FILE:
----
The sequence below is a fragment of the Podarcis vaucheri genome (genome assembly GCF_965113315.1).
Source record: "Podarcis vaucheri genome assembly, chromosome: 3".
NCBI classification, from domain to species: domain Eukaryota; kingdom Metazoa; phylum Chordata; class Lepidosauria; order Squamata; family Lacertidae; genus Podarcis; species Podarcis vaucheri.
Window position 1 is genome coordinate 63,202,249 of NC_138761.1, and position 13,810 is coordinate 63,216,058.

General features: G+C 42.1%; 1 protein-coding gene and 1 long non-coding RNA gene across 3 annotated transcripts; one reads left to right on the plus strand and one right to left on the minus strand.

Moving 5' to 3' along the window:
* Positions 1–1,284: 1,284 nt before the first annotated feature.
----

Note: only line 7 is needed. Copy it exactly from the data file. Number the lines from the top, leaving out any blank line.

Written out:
* Positions 1–1,284: 1,284 nt before the first annotated feature.